When it comes to soundproofing your linoleum floors, there are a few special considerations to keep in mind. The base (with floor covering) must be acoustically tested to demonstrate how much impact noise it reduces. This is because not all underlying layers are created the same way, and you can't assume that a 5 mm underlay will work the same as another. The acoustic subfloor for vinyl floors must have the necessary dimensional stability to avoid crevices and the thickness to absorb sound.Generally speaking, felt, cork, or foam are good acoustic underfloor options.
Rubber, although it can work functionally, is not recommended due to its tendency to stain and bleed. Hush II, composed of cork and foam, is a good example of a patented subfloor system designed for luxury vinyl tiles (LVT). When combined with compatible resilient flooring products, this system can achieve between 50 and 70 IIC.Another option for soundproofing floors is to install a resilient subfloor. This is an optional floor layer, but it's normally recommended by builders or contractors because of its good sound absorption quality.
It cushions the floor covering and minimizes the effects of impact and airborne noise. The denser the floor covering, the faster vibrations (IIC) will be transferred through it. In addition, this type of floor covering cannot be installed on a membrane that is too thick for fear of cracking - a specially designed membrane is needed to meet mechanical requirements.A flooring contractor can explain all the factors you need to consider so that you can choose the material that best suits the specific needs of your building, taking into account your budget. You also need to obtain a soundproofing permit if you are going to replace or install floors in partitions and sets of floors between sleeping units or housing units that are close to each other.
Along with ceiling and wall coverings, your acoustic flooring system will help create the best acoustic environment for your building application.Whether you're building a new floor or replacing an existing one, it's worth considering soundproofing your floor to avoid unwanted noise in the home. Floating floors, carpet pads, and sound-insulating subfloor can greatly improve the ICC rating of a flooring system. In addition, the acoustic quality of a material should not be the only factor you use when selecting the floor for your installation - in applications where acoustics are a key consideration, it is important to glue or float the floor rather than nailing it so that sound energy cannot travel directly through the nail, to the subfloor and to the lower rooms.In addition to the bottom layer under the floor covering, carpet padding can reduce noise in the room, especially if you have a hard surface floor such as tile and hardwood. When specifying new flooring materials, there are so many factors to consider that color may be at the bottom of the list.On the other hand, if the floor is already covered with your favorite floor covering such as linoleum, tiles or carpets, you must first remove these coverings in order to install the soundproof subfloor.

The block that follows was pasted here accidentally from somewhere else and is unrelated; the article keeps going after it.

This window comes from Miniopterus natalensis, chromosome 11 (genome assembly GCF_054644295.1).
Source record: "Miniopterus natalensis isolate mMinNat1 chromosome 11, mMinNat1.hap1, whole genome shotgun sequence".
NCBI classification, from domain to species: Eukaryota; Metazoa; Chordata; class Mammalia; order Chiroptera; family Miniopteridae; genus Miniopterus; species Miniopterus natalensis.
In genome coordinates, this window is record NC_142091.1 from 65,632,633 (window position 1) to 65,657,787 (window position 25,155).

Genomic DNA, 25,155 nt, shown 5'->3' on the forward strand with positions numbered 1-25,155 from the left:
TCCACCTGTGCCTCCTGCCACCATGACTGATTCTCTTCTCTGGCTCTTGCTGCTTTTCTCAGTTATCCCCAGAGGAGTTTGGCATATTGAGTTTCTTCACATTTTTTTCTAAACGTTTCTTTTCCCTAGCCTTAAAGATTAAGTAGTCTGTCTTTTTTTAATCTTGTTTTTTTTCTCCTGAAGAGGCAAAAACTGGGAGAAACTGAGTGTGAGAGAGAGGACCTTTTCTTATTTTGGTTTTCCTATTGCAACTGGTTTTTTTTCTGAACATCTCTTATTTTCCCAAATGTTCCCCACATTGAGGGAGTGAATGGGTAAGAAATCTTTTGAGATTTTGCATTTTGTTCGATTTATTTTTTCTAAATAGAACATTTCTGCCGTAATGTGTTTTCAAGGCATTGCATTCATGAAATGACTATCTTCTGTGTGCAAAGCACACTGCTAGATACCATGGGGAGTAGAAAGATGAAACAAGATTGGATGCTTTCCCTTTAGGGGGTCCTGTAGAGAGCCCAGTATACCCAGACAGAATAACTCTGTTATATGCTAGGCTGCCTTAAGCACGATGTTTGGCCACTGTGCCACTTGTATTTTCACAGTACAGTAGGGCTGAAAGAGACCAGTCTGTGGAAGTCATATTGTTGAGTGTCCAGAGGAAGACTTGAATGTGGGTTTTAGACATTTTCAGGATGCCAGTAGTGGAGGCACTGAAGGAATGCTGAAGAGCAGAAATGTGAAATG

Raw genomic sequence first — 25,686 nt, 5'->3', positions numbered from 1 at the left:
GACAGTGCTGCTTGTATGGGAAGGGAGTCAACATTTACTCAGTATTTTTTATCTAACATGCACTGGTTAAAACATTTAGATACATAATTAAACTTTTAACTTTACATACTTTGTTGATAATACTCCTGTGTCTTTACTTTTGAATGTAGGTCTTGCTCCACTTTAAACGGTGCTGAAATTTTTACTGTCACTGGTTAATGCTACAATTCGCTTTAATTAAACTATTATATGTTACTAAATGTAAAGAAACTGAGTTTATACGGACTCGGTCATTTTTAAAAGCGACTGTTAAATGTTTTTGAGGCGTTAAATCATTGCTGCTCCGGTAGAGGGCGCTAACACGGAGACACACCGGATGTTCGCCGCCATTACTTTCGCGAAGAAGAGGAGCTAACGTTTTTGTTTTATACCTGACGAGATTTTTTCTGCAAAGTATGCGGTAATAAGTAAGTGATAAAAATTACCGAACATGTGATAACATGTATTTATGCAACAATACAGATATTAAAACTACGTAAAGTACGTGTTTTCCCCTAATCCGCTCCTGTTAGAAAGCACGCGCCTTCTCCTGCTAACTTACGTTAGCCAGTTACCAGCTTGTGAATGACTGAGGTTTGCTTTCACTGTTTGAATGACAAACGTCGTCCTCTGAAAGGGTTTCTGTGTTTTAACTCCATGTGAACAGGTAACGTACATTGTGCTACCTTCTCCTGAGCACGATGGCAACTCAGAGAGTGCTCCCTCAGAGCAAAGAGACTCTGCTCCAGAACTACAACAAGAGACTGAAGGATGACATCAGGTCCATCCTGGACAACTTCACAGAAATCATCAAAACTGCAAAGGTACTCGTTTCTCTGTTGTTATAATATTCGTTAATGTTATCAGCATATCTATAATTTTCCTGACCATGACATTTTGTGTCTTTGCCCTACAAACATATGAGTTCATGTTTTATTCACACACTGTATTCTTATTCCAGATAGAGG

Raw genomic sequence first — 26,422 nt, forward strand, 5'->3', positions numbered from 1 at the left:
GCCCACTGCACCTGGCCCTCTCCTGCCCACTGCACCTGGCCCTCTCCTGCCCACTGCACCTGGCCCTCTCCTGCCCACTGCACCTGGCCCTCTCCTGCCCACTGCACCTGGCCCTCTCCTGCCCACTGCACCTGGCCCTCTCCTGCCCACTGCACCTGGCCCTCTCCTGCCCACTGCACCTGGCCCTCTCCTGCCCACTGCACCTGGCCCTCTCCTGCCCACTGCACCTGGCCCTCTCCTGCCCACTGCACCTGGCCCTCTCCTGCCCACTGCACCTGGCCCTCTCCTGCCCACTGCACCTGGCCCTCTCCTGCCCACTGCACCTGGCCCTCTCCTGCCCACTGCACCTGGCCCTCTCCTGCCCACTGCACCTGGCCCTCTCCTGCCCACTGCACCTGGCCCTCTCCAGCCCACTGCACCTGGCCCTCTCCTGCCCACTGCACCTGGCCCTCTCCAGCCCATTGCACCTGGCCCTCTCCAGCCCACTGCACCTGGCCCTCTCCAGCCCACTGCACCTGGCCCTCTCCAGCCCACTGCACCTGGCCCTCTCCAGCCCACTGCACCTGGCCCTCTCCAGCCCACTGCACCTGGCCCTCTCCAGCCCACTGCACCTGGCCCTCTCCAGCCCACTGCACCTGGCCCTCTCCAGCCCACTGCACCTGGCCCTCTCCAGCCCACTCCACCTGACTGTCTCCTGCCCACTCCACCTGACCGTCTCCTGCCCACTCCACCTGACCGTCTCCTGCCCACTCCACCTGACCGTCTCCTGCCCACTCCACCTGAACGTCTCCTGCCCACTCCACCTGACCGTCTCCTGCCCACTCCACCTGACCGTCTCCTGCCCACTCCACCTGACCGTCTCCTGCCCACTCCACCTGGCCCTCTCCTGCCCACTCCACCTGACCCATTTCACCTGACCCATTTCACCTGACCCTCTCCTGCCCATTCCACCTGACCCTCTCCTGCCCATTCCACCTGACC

If you're planning to do the soundproofing yourself, don't forget to ask the flooring store about the details such as the right tools, equipment and products for use.Durable, waterproof and easy to maintain WPC floors offer great acoustic benefits, especially when it comes to mitigating impact noise such as high foot traffic. Please note that if your building is made strictly of wood (no concrete slabs or cladding), we recommend that you contact an AcoustiTech team for more specific recommendations.